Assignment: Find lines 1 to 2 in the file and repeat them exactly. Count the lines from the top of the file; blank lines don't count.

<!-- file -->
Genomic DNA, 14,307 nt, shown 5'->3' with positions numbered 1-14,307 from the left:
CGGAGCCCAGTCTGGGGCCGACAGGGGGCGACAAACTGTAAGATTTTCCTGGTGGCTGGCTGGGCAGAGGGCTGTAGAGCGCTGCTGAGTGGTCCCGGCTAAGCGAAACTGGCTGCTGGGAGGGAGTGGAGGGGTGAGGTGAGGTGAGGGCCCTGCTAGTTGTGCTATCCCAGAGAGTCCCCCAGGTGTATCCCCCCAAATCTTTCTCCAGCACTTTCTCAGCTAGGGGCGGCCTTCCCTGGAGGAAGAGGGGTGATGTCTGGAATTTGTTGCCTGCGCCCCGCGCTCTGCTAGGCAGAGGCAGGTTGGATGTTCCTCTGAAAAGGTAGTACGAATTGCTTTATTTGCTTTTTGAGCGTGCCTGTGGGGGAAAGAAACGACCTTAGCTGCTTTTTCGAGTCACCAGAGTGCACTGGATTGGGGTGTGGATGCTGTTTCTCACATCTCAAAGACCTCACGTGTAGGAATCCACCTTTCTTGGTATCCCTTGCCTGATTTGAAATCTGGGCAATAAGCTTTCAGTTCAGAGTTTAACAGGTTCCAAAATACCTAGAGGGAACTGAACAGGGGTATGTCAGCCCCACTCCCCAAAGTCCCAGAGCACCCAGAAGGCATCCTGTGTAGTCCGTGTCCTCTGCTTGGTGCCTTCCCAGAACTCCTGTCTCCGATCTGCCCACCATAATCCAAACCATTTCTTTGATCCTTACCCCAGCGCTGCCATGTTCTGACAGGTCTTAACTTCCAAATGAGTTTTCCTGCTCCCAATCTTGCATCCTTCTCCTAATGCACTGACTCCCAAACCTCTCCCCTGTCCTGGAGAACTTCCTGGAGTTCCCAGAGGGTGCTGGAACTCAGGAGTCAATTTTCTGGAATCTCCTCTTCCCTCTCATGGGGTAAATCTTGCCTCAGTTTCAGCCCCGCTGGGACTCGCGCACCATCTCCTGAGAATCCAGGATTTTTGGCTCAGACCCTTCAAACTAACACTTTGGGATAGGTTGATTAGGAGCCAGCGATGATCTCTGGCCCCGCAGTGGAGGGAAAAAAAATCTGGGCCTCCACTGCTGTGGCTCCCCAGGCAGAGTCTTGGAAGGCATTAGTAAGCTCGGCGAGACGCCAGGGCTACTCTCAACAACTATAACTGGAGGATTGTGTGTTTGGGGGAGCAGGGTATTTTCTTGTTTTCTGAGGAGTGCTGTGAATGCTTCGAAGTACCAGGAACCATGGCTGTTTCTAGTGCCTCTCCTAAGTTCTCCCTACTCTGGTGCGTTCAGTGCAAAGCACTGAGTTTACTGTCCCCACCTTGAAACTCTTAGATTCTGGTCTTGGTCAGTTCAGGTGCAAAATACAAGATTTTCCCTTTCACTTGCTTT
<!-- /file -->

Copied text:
Genomic DNA, 14,307 nt, shown 5'->3' with positions numbered 1-14,307 from the left:
CGGAGCCCAGTCTGGGGCCGACAGGGGGCGACAAACTGTAAGATTTTCCTGGTGGCTGGCTGGGCAGAGGGCTGTAGAGCGCTGCTGAGTGGTCCCGGCTAAGCGAAACTGGCTGCTGGGAGGGAGTGGAGGGGTGAGGTGAGGTGAGGGCCCTGCTAGTTGTGCTATCCCAGAGAGTCCCCCAGGTGTATCCCCCCAAATCTTTCTCCAGCACTTTCTCAGCTAGGGGCGGCCTTCCCTGGAGGAAGAGGGGTGATGTCTGGAATTTGTTGCCTGCGCCCCGCGCTCTGCTAGGCAGAGGCAGGTTGGATGTTCCTCTGAAAAGGTAGTACGAATTGCTTTATTTGCTTTTTGAGCGTGCCTGTGGGGGAAAGAAACGACCTTAGCTGCTTTTTCGAGTCACCAGAGTGCACTGGATTGGGGTGTGGATGCTGTTTCTCACATCTCAAAGACCTCACGTGTAGGAATCCACCTTTCTTGGTATCCCTTGCCTGATTTGAAATCTGGGCAATAAGCTTTCAGTTCAGAGTTTAACAGGTTCCAAAATACCTAGAGGGAACTGAACAGGGGTATGTCAGCCCCACTCCCCAAAGTCCCAGAGCACCCAGAAGGCATCCTGTGTAGTCCGTGTCCTCTGCTTGGTGCCTTCCCAGAACTCCTGTCTCCGATCTGCCCACCATAATCCAAACCATTTCTTTGATCCTTACCCCAGCGCTGCCATGTTCTGACAGGTCTTAACTTCCAAATGAGTTTTCCTGCTCCCAATCTTGCATCCTTCTCCTAATGCACTGACTCCCAAACCTCTCCCCTGTCCTGGAGAACTTCCTGGAGTTCCCAGAGGGTGCTGGAACTCAGGAGTCAATTTTCTGGAATCTCCTCTTCCCTCTCATGGGGTAAATCTTGCCTCAGTTTCAGCCCCGCTGGGACTCGCGCACCATCTCCTGAGAATCCAGGATTTTTGGCTCAGACCCTTCAAACTAACACTTTGGGATAGGTTGATTAGGAGCCAGCGATGATCTCTGGCCCCGCAGTGGAGGGAAAAAAAATCTGGGCCTCCACTGCTGTGGCTCCCCAGGCAGAGTCTTGGAAGGCATTAGTAAGCTCGGCGAGACGCCAGGGCTACTCTCAACAACTATAACTGGAGGATTGTGTGTTTGGGGGAGCAGGGTATTTTCTTGTTTTCTGAGGAGTGCTGTGAATGCTTCGAAGTACCAGGAACCATGGCTGTTTCTAGTGCCTCTCCTAAGTTCTCCCTACTCTGGTGCGTTCAGTGCAAAGCACTGAGTTTACTGTCCCCACCTTGAAACTCTTAGATTCTGGTCTTGGTCAGTTCAGGTGCAAAATACAAGATTTTCCCTTTCACTTGCTTT